Using touch as critical communication
Over the last 30 years, I have used touch to facilitate physical change in my patients. Because of my special interest in the importance of touch in every aspect of our lives, I have witnessed how much touch communicates a steady supportive presence when no words are helpful or to be found.
I recently heard a story from war surgeon David Nott on BBC’s Private Passions. Following a mission in Syria, where he witnessed extreme trauma, Dr. Nott was invited to lunch with Queen Elizabeth. The Queen asked him what it was like there. He found himself speechless, with lips quivering, and about to panic. He “had just seen too much,” is how he described it in the interview. The Queen reached out with her hand and touched his.
This moved me, as despite all of the rules of royalty, The Queen recruited touch as the great equalizer and the perfect resource for overwhelming emotion. At that moment, touch was needed more than anything else.
Currently, I’m reading The Choice, by Dr. Edith Eger, a psychologist and Holocaust survivor who talks about changing our mindsets and embracing the possible. At 16, she was sent to Auschwitz. Despite the unimaginable horrors, she shares her journey of healing. In the book, she recalls one moment that really captured my attention.
After being liberated from the camps and the end of the war, she and her sister traveled back to their hometown in Hungry. Aboard a crowded train of other Jewish survivors, all displaced from the terrors they had lived through, Dr. Eger and her sister sat next to a young man. As they leaned against one another, Dr. Eger recalls that “he caresses [her] sister’s fingers with his own, his fingers barely more than bones.” They do not ask one another where they have been. The touch does all the talking. They connect, understand, start to heal, and share compassion.
In my CranioSacral Therapy practice, I have seen how touch provides the access point to the information that one needs to help resolve the cause of the pain in the body. Sometimes there are words the client shares, while other times the underlying conversation happens through touch. An affirming sound is often enough.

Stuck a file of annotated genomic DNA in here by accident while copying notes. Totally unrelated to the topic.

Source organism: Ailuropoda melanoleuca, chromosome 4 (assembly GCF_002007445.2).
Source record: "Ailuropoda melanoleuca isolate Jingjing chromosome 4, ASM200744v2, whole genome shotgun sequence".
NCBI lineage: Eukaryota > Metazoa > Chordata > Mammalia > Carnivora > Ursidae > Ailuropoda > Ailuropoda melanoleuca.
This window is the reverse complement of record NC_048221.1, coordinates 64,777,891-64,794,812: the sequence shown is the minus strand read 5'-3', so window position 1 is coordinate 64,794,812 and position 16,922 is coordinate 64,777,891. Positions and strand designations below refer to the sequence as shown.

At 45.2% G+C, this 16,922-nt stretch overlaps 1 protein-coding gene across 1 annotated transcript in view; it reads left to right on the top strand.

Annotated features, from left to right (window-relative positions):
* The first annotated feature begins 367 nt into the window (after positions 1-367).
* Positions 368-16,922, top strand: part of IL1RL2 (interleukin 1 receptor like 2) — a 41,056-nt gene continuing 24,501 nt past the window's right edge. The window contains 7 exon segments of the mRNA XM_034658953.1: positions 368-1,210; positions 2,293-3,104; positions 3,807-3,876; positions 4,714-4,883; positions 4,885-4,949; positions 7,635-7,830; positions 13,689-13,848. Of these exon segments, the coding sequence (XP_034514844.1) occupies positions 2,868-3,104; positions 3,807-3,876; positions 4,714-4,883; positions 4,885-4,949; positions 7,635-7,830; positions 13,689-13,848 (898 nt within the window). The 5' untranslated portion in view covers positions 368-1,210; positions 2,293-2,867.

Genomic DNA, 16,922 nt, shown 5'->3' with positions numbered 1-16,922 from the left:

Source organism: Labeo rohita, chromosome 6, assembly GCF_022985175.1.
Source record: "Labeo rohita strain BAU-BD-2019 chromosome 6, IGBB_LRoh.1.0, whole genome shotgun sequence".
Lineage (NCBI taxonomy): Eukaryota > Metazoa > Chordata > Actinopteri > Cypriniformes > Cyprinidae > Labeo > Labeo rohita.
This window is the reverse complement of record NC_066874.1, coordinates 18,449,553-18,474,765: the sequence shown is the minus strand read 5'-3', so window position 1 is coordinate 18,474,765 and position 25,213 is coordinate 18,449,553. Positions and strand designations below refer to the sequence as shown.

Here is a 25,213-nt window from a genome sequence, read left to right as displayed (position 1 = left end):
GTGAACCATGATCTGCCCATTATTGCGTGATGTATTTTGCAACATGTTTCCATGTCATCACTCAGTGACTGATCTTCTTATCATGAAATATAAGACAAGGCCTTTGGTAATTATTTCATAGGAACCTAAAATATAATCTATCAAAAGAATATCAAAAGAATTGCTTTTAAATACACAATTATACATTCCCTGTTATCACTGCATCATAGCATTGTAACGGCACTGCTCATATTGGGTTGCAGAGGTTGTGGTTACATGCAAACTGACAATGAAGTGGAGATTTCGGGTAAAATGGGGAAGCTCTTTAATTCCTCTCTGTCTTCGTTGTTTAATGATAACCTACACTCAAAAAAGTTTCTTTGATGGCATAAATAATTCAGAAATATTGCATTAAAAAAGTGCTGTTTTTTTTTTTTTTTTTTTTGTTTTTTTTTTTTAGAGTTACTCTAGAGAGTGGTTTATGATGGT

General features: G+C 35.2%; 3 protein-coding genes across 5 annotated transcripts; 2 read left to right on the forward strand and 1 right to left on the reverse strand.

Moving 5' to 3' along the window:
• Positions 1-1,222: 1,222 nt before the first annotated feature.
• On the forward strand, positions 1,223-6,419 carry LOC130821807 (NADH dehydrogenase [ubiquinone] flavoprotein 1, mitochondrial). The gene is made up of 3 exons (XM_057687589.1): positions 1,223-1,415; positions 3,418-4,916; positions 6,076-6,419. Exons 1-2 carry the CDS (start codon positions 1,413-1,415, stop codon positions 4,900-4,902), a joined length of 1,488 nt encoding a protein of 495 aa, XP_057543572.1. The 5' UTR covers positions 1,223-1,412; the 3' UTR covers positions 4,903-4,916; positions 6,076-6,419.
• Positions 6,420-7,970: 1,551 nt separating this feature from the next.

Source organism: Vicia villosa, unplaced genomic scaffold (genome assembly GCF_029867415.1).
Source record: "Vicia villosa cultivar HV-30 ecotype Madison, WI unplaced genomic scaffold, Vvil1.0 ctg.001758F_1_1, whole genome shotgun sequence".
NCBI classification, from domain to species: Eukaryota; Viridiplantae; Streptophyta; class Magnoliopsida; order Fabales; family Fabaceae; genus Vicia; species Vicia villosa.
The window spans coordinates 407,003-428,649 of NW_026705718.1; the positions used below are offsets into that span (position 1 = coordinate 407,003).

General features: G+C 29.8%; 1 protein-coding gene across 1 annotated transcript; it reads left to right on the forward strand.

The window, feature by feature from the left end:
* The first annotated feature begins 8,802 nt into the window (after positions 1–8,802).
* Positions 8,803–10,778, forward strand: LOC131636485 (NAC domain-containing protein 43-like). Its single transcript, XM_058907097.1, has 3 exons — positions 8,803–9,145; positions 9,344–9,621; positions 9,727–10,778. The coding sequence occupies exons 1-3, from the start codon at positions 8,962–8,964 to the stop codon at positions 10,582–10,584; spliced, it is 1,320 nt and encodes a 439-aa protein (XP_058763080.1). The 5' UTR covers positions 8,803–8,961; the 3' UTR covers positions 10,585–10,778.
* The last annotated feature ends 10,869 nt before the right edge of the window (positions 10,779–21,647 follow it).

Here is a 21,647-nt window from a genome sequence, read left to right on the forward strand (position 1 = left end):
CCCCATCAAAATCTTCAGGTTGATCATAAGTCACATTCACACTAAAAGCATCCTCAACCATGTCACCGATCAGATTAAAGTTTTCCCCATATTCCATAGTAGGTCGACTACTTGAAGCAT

As a mother, I have noticed how touch comforts a sad child. It can be the only form of “conversation” when a child does not want to talk. This is especially true in infancy when our children are non-verbal. How we hold and cradle our babies is the primary communication. When we encourage a young child to explore new movements, like learning how to roll, sit, and stand, the support comes from a balanced dosage of physical touch. For example, oftentimes we sit them up and then very gradually take away our hands to allow the baby to experiment with which muscles to engage and coordinate while they learn to sit independently.
As we journey through the circle of life and we start to lose our physical independence, we want to support our loved ones enough so that they know they are safe without removing independence too early or before they are ready. Our touch can convey caring and support while not smothering or belittling our loved one who is losing physical or cognitive independence. People in the more advanced stage of Alzheimer’s disease lose their verbal communication. Touch can help bridge that gap with connection and intimacy. Just the other day a friend shared with me how she laid down with her husband who has advanced stage Alzheimers and just held him. While they were lying together, she welled up with emotion. At the same time, she noticed tears rolling down her husband’s face.
There is a back and forth conversation that happens through touch as well as the more obvious verbal conversation. Additionally, as we have seen, there are times when there is no conversation. Yet there is power from the absence of words.
When there is less verbal dialogue happening, one of the nuances that come into play is the consent of touch. You may recall instances where you communicated or someone communicated to you that touch did not feel good. Young children are very good at letting you know when they feel constrained or they need to be held a little firmer; often through nonverbal communication. And thus, touch can act as a powerful communicator and surpass all words in critical situations.
So tell me — when is a time that you let touch do the talking? How has touch comforted you in a time of distress or challenge?